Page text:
Relatives come from across nation to pay respects at black cemetery
In a once-forgotten cemetery, surrounded by family, both living and dead, 91-year-old Leon Lewis spoke of his heritage.
“This is the starting place of my ancestors,” he said. “This is where they came out of slavery. It’s important for the children to see and know this.”
Lewis, the oldest surviving member of the Lewis-Logan family of Lakeview, traveled from his home in Denver to address the group of about 35 relatives who gathered at the Lakeview cemetery Friday. Buried in the all-black cemetery, on a hill east of Lecompton, were about 30 adults and about 20 infants.
Lewis said Thomas Crowder donated the cemetery to Lewis’ great-grandfather, a former slave, in 1879, and it was used as a burial site for African Americans from the Douglas County area until about 1940. Lewis said he thought there was no other place for the blacks of the area to bury their dead at that time because cemeteries were segregated.
Lois Thompson, of Baltimore, organized the trip to the cemetery as a way for family members to connect with their heritage.
“It may have been a journey, but the good thing is it brought you to your history,” she said addressing family members, who traveled from 12 different states. They toured under the cedar trees looking for the resting places of uncles or grandparents.
Children played among the gravestones. To them, the cemetery was a place to be explored. To Lewis, the cemetery was much more. It was a place to be close to lost relatives, a place where he had shared picnics and celebrated life.
“I remember the good food in the cemetery,” he said pointing to some of the children in the audience. “When I was about your age, my job was to stand over the food with a big tree limb and swat away the flies.”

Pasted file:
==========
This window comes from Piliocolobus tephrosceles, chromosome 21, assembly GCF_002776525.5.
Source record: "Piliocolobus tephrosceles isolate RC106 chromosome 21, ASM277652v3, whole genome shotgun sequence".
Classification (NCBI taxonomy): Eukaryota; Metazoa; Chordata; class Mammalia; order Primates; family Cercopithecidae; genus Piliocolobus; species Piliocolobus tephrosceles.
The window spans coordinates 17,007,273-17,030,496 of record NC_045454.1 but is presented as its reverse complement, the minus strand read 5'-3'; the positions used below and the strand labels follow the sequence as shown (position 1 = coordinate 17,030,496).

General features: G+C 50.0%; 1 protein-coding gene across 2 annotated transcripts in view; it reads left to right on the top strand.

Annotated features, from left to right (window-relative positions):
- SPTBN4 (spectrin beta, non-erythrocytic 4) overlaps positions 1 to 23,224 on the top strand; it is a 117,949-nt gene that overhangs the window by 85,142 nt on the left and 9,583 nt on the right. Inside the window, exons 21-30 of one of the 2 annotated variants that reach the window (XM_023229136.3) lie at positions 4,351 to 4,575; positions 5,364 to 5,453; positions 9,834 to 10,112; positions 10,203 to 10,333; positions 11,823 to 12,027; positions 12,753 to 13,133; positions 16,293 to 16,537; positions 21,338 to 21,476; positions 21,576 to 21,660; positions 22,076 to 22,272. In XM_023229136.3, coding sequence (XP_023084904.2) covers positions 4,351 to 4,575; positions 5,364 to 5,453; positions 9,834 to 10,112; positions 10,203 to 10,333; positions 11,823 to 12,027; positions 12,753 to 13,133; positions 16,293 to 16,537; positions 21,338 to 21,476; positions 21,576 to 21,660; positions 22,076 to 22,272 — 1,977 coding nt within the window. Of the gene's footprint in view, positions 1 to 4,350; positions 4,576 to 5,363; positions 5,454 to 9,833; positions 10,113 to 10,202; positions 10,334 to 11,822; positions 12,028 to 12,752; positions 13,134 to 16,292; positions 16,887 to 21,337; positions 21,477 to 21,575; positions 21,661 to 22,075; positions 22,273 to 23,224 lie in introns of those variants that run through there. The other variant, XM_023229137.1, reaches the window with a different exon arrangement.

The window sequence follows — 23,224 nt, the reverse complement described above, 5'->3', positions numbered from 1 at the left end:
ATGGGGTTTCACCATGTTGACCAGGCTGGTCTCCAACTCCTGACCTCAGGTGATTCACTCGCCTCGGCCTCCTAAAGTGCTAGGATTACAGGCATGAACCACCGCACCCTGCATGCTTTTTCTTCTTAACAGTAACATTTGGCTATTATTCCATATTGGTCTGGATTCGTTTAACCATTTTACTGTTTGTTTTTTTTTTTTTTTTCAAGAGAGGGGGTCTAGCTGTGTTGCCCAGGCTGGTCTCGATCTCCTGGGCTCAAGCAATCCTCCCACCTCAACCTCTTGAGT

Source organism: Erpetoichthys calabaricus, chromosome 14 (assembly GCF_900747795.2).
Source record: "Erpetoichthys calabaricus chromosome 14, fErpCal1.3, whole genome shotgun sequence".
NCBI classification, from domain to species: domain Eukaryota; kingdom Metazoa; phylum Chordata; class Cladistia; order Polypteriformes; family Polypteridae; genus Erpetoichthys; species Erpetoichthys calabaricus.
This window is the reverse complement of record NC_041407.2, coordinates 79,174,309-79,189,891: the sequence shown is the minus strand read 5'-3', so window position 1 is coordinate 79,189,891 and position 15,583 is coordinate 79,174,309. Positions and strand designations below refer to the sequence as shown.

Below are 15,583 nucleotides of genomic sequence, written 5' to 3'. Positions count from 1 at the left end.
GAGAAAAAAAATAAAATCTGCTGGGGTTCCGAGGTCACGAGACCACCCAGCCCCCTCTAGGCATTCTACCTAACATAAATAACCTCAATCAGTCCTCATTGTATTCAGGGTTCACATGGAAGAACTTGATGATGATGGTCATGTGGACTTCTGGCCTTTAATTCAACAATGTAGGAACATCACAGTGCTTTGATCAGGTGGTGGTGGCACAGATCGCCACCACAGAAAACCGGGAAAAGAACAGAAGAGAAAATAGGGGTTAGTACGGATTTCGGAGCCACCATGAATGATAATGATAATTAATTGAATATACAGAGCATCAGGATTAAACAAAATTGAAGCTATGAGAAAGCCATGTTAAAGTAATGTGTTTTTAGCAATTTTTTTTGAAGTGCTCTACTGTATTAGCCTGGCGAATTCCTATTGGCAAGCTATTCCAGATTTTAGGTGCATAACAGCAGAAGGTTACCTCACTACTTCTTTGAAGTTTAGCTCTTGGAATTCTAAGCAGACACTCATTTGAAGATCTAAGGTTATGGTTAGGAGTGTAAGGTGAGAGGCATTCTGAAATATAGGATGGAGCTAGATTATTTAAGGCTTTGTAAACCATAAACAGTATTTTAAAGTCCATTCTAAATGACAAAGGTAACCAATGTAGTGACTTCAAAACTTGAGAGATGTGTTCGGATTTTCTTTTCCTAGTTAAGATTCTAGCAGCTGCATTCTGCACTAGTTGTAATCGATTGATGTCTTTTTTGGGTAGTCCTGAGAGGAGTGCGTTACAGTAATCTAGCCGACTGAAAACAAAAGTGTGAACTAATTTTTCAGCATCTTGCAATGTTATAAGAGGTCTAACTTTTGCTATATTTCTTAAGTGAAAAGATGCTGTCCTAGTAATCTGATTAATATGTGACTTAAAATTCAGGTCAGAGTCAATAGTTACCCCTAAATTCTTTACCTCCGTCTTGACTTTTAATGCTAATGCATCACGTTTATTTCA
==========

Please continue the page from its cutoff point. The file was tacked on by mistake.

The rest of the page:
In those days, the cemetery was a tall patch of grass surrounded by fields. Now it lies on a heavily wooded area a half mile from the closest driveway.
After the 1940s, the cemetery fell into disuse. As the years passed, it was mostly forgotten. Cattle grazed there, and brush grew between the stones. It wasn’t until 1998, with the help of the Lecompton Historical Society and the Douglas County Genealogy Society, that the cemetery was rediscovered and cleared.
Iona Spencer, who helped restore the cemetery, was present for the ceremony. She said she determined the cemetery’s location by talking to relatives of her granddaughter-in-law.
There was only one problem. The previous property owner would not allow anyone to enter. So Spencer climbed through the brush and over the barbed wire fence.
“I was worried we were going to get shot,” she said.
With a change of ownership, access to the cemetery became easier. Randy Cheek, who owns land next to the cemetery, mows it to keep the weeds down.
Spencer also worked to identify those buried in the cemetery. Frances Lewis, who lived in Lawrence at the time, had saved the records of the Lakeview church when it flooded. Using the records, the two were able to piece together a list of those buried there.
Such efforts did not go unnoticed, and family members were eager to thank Spencer. After concluding the ceremony by singing “Amazing Grace,” Lewis offered the group some parting words.
“The purpose of this is for young kids to ask questions now,” he said. “We didn’t ask enough questions when we were young.”
— Staff intern Adam Strunk can be reached at 864-7146.